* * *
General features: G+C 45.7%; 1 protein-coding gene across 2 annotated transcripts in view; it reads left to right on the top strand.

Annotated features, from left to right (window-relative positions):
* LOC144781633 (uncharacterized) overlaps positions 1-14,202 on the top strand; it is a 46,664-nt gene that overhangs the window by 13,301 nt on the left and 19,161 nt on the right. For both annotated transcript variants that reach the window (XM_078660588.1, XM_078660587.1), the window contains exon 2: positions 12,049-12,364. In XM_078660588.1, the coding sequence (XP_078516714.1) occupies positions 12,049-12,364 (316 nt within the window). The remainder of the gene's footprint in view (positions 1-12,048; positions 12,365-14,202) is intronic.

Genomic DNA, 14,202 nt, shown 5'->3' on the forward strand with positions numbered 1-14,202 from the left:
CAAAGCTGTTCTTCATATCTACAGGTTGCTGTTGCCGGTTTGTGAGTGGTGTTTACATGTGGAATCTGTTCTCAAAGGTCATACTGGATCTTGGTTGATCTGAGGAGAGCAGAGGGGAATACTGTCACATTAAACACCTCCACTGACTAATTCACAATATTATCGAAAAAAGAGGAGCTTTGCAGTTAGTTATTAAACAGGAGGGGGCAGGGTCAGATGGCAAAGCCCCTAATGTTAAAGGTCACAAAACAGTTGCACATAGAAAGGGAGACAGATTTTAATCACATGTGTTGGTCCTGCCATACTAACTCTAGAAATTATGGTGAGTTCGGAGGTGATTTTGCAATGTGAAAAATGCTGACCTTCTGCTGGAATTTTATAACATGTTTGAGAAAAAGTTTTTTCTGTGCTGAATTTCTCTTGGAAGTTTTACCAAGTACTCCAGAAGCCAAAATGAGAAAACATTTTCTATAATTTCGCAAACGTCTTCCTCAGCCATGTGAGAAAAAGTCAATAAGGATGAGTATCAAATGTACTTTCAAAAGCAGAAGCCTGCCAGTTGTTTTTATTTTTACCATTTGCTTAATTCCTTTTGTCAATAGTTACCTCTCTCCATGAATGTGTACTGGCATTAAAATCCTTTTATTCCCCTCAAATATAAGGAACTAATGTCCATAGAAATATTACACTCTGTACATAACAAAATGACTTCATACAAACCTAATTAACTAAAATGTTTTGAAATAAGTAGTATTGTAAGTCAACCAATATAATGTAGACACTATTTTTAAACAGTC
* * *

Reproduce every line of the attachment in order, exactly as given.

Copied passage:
General features: G+C 45.7%; 1 protein-coding gene across 2 annotated transcripts in view; it reads left to right on the top strand.

Annotated features, from left to right (window-relative positions):
* LOC144781633 (uncharacterized) overlaps positions 1-14,202 on the top strand; it is a 46,664-nt gene that overhangs the window by 13,301 nt on the left and 19,161 nt on the right. For both annotated transcript variants that reach the window (XM_078660588.1, XM_078660587.1), the window contains exon 2: positions 12,049-12,364. In XM_078660588.1, the coding sequence (XP_078516714.1) occupies positions 12,049-12,364 (316 nt within the window). The remainder of the gene's footprint in view (positions 1-12,048; positions 12,365-14,202) is intronic.

Genomic DNA, 14,202 nt, shown 5'->3' on the forward strand with positions numbered 1-14,202 from the left:
CAAAGCTGTTCTTCATATCTACAGGTTGCTGTTGCCGGTTTGTGAGTGGTGTTTACATGTGGAATCTGTTCTCAAAGGTCATACTGGATCTTGGTTGATCTGAGGAGAGCAGAGGGGAATACTGTCACATTAAACACCTCCACTGACTAATTCACAATATTATCGAAAAAAGAGGAGCTTTGCAGTTAGTTATTAAACAGGAGGGGGCAGGGTCAGATGGCAAAGCCCCTAATGTTAAAGGTCACAAAACAGTTGCACATAGAAAGGGAGACAGATTTTAATCACATGTGTTGGTCCTGCCATACTAACTCTAGAAATTATGGTGAGTTCGGAGGTGATTTTGCAATGTGAAAAATGCTGACCTTCTGCTGGAATTTTATAACATGTTTGAGAAAAAGTTTTTTCTGTGCTGAATTTCTCTTGGAAGTTTTACCAAGTACTCCAGAAGCCAAAATGAGAAAACATTTTCTATAATTTCGCAAACGTCTTCCTCAGCCATGTGAGAAAAAGTCAATAAGGATGAGTATCAAATGTACTTTCAAAAGCAGAAGCCTGCCAGTTGTTTTTATTTTTACCATTTGCTTAATTCCTTTTGTCAATAGTTACCTCTCTCCATGAATGTGTACTGGCATTAAAATCCTTTTATTCCCCTCAAATATAAGGAACTAATGTCCATAGAAATATTACACTCTGTACATAACAAAATGACTTCATACAAACCTAATTAACTAAAATGTTTTGAAATAAGTAGTATTGTAAGTCAACCAATATAATGTAGACACTATTTTTAAACAGTC